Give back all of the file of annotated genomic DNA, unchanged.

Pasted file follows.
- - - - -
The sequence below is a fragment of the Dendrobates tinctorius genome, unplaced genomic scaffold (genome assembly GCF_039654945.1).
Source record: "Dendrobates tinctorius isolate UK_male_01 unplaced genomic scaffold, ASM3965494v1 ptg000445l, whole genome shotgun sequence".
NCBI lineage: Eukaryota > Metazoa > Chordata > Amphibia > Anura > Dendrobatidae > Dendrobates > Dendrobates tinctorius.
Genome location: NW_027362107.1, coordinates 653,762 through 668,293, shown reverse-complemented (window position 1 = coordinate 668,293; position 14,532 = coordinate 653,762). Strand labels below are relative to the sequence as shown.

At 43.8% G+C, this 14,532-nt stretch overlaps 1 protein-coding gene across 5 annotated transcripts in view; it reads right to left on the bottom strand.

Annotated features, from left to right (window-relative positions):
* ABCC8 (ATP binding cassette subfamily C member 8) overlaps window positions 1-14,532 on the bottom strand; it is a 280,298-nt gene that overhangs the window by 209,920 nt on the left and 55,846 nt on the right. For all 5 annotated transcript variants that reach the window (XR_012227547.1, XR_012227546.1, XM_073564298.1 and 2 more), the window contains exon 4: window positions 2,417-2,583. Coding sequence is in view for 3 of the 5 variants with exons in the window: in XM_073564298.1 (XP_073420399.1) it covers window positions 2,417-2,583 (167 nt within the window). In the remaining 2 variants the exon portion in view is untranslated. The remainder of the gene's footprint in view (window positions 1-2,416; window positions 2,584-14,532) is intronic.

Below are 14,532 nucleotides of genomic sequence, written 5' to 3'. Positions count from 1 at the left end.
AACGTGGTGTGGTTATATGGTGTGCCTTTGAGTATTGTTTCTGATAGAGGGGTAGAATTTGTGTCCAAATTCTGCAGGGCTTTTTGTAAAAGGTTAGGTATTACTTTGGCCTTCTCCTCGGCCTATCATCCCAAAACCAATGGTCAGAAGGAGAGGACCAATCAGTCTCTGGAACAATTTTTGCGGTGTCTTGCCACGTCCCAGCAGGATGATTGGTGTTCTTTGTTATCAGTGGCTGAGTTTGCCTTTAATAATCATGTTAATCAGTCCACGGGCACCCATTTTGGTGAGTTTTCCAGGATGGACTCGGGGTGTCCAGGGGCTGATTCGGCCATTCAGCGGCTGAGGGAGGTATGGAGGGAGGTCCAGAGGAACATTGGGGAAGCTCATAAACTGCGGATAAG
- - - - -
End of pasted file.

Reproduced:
The sequence below is a fragment of the Dendrobates tinctorius genome, unplaced genomic scaffold (genome assembly GCF_039654945.1).
Source record: "Dendrobates tinctorius isolate UK_male_01 unplaced genomic scaffold, ASM3965494v1 ptg000445l, whole genome shotgun sequence".
NCBI lineage: Eukaryota > Metazoa > Chordata > Amphibia > Anura > Dendrobatidae > Dendrobates > Dendrobates tinctorius.
Genome location: NW_027362107.1, coordinates 653,762 through 668,293, shown reverse-complemented (window position 1 = coordinate 668,293; position 14,532 = coordinate 653,762). Strand labels below are relative to the sequence as shown.

At 43.8% G+C, this 14,532-nt stretch overlaps 1 protein-coding gene across 5 annotated transcripts in view; it reads right to left on the bottom strand.

Annotated features, from left to right (window-relative positions):
* ABCC8 (ATP binding cassette subfamily C member 8) overlaps window positions 1-14,532 on the bottom strand; it is a 280,298-nt gene that overhangs the window by 209,920 nt on the left and 55,846 nt on the right. For all 5 annotated transcript variants that reach the window (XR_012227547.1, XR_012227546.1, XM_073564298.1 and 2 more), the window contains exon 4: window positions 2,417-2,583. Coding sequence is in view for 3 of the 5 variants with exons in the window: in XM_073564298.1 (XP_073420399.1) it covers window positions 2,417-2,583 (167 nt within the window). In the remaining 2 variants the exon portion in view is untranslated. The remainder of the gene's footprint in view (window positions 1-2,416; window positions 2,584-14,532) is intronic.

Below are 14,532 nucleotides of genomic sequence, written 5' to 3'. Positions count from 1 at the left end.
AACGTGGTGTGGTTATATGGTGTGCCTTTGAGTATTGTTTCTGATAGAGGGGTAGAATTTGTGTCCAAATTCTGCAGGGCTTTTTGTAAAAGGTTAGGTATTACTTTGGCCTTCTCCTCGGCCTATCATCCCAAAACCAATGGTCAGAAGGAGAGGACCAATCAGTCTCTGGAACAATTTTTGCGGTGTCTTGCCACGTCCCAGCAGGATGATTGGTGTTCTTTGTTATCAGTGGCTGAGTTTGCCTTTAATAATCATGTTAATCAGTCCACGGGCACCCATTTTGGTGAGTTTTCCAGGATGGACTCGGGGTGTCCAGGGGCTGATTCGGCCATTCAGCGGCTGAGGGAGGTATGGAGGGAGGTCCAGAGGAACATTGGGGAAGCTCATAAACTGCGGATAAG